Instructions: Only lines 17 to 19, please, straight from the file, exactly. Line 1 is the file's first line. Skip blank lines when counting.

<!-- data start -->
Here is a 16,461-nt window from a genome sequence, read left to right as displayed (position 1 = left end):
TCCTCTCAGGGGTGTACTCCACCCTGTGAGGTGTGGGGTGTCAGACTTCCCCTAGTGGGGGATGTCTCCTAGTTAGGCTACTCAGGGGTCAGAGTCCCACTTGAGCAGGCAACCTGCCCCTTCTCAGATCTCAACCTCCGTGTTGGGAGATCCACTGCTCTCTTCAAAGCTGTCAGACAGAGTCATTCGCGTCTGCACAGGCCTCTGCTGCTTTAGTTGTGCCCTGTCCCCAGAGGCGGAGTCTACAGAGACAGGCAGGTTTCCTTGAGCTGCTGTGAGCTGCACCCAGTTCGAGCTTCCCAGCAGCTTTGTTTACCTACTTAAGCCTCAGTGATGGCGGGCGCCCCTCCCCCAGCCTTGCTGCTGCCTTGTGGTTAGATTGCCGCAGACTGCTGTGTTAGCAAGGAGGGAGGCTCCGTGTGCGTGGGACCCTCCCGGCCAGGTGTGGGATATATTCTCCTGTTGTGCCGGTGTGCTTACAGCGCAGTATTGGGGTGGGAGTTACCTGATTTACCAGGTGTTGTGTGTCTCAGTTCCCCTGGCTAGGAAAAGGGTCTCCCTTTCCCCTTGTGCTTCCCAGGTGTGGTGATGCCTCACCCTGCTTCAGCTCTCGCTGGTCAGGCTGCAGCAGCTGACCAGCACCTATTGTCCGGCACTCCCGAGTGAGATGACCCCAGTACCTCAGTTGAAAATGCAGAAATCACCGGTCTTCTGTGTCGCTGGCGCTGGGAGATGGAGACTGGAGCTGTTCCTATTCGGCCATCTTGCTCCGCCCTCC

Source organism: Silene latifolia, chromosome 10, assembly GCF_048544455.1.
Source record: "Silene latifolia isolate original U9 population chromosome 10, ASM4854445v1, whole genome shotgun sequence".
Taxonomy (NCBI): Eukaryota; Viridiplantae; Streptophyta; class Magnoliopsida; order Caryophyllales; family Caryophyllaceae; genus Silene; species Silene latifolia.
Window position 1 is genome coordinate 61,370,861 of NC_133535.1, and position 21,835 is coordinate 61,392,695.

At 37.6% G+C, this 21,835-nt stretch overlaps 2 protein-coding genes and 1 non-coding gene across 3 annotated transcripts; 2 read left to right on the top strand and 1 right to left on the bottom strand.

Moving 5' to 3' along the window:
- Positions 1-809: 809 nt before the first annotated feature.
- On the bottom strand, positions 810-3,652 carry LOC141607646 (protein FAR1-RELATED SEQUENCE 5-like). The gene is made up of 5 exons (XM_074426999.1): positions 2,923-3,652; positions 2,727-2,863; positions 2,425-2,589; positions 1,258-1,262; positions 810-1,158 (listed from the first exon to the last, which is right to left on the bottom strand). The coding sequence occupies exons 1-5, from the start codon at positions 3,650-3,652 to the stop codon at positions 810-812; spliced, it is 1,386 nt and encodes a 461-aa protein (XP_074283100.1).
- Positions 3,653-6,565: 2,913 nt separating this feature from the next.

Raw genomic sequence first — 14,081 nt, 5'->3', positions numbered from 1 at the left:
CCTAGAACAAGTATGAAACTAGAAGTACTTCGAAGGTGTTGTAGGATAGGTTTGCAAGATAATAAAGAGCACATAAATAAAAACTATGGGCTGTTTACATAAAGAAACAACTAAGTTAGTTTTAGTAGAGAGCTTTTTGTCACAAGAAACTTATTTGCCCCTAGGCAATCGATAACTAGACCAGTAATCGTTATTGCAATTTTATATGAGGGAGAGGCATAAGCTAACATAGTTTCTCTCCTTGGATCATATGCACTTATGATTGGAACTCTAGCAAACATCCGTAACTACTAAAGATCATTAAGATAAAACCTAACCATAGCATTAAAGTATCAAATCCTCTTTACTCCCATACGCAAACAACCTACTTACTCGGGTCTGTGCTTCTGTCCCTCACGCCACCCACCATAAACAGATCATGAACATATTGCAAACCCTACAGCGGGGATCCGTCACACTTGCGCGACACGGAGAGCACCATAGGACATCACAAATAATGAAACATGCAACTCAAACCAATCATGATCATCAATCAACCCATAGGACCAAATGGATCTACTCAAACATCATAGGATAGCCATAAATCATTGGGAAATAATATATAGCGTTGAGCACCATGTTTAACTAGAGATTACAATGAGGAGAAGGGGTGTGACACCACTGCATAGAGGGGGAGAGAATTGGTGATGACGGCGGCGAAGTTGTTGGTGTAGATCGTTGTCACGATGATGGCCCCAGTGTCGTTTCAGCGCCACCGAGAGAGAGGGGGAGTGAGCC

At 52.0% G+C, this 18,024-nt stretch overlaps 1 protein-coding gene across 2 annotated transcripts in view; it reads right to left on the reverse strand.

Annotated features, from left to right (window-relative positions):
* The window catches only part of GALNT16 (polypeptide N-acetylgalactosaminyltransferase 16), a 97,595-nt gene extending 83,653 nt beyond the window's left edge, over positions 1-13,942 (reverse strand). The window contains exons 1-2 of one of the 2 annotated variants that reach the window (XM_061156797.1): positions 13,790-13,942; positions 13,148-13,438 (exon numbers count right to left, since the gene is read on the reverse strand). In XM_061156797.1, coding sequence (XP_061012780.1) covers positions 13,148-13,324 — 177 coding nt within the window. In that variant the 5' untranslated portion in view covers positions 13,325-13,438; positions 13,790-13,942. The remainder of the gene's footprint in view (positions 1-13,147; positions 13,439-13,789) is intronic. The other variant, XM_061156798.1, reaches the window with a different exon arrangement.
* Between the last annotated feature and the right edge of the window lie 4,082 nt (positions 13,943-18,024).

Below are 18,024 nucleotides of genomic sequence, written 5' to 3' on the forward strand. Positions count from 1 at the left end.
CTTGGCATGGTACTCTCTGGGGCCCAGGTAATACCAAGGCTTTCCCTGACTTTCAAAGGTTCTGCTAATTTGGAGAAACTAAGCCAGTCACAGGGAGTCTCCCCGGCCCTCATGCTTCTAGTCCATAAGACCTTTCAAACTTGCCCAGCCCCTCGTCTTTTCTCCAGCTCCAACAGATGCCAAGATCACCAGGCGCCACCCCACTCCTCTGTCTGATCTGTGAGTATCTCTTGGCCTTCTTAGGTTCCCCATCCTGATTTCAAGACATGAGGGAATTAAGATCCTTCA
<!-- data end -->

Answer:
* Between the last annotated feature and the right edge of the window lie 4,082 nt (positions 13,943-18,024).

Below are 18,024 nucleotides of genomic sequence, written 5' to 3' on the forward strand. Positions count from 1 at the left end.
CTTGGCATGGTACTCTCTGGGGCCCAGGTAATACCAAGGCTTTCCCTGACTTTCAAAGGTTCTGCTAATTTGGAGAAACTAAGCCAGTCACAGGGAGTCTCCCCGGCCCTCATGCTTCTAGTCCATAAGACCTTTCAAACTTGCCCAGCCCCTCGTCTTTTCTCCAGCTCCAACAGATGCCAAGATCACCAGGCGCCACCCCACTCCTCTGTCTGATCTGTGAGTATCTCTTGGCCTTCTTAGGTTCCCCATCCTGATTTCAAGACATGAGGGAATTAAGATCCTTCA